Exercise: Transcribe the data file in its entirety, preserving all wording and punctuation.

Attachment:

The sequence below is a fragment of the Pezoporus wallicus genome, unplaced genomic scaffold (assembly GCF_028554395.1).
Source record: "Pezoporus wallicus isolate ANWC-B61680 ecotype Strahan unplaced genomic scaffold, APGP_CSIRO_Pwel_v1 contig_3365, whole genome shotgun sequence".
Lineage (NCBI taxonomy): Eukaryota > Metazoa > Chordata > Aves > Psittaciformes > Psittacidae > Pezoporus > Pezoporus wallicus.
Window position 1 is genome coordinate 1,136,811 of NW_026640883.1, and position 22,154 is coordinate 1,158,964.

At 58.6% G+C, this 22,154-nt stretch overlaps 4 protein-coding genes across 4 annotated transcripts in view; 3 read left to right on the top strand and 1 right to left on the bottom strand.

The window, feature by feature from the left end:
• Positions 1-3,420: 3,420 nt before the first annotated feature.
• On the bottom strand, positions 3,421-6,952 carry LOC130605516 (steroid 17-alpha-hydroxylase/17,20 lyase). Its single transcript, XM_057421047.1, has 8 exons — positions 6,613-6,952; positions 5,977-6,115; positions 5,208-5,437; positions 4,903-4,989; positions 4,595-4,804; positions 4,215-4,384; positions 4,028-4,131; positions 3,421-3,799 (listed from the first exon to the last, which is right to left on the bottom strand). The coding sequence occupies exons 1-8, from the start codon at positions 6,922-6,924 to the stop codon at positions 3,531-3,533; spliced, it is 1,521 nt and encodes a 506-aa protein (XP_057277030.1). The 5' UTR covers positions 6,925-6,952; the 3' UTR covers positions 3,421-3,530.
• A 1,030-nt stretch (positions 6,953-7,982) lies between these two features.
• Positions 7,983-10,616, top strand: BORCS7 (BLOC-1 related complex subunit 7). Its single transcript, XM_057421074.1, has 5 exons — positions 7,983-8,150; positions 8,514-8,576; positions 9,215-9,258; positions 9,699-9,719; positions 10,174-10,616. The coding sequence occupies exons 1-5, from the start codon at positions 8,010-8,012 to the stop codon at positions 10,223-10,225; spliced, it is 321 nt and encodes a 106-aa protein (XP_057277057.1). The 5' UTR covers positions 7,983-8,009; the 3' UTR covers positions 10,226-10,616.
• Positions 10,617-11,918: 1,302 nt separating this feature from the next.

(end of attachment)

The sequence below is a fragment of the Pezoporus wallicus genome, unplaced genomic scaffold (assembly GCF_028554395.1).
Source record: "Pezoporus wallicus isolate ANWC-B61680 ecotype Strahan unplaced genomic scaffold, APGP_CSIRO_Pwel_v1 contig_3365, whole genome shotgun sequence".
Lineage (NCBI taxonomy): Eukaryota > Metazoa > Chordata > Aves > Psittaciformes > Psittacidae > Pezoporus > Pezoporus wallicus.
Window position 1 is genome coordinate 1,136,811 of NW_026640883.1, and position 22,154 is coordinate 1,158,964.

At 58.6% G+C, this 22,154-nt stretch overlaps 4 protein-coding genes across 4 annotated transcripts in view; 3 read left to right on the top strand and 1 right to left on the bottom strand.

The window, feature by feature from the left end:
• Positions 1-3,420: 3,420 nt before the first annotated feature.
• On the bottom strand, positions 3,421-6,952 carry LOC130605516 (steroid 17-alpha-hydroxylase/17,20 lyase). Its single transcript, XM_057421047.1, has 8 exons — positions 6,613-6,952; positions 5,977-6,115; positions 5,208-5,437; positions 4,903-4,989; positions 4,595-4,804; positions 4,215-4,384; positions 4,028-4,131; positions 3,421-3,799 (listed from the first exon to the last, which is right to left on the bottom strand). The coding sequence occupies exons 1-8, from the start codon at positions 6,922-6,924 to the stop codon at positions 3,531-3,533; spliced, it is 1,521 nt and encodes a 506-aa protein (XP_057277030.1). The 5' UTR covers positions 6,925-6,952; the 3' UTR covers positions 3,421-3,530.
• A 1,030-nt stretch (positions 6,953-7,982) lies between these two features.
• Positions 7,983-10,616, top strand: BORCS7 (BLOC-1 related complex subunit 7). Its single transcript, XM_057421074.1, has 5 exons — positions 7,983-8,150; positions 8,514-8,576; positions 9,215-9,258; positions 9,699-9,719; positions 10,174-10,616. The coding sequence occupies exons 1-5, from the start codon at positions 8,010-8,012 to the stop codon at positions 10,223-10,225; spliced, it is 321 nt and encodes a 106-aa protein (XP_057277057.1). The 5' UTR covers positions 7,983-8,009; the 3' UTR covers positions 10,226-10,616.
• Positions 10,617-11,918: 1,302 nt separating this feature from the next.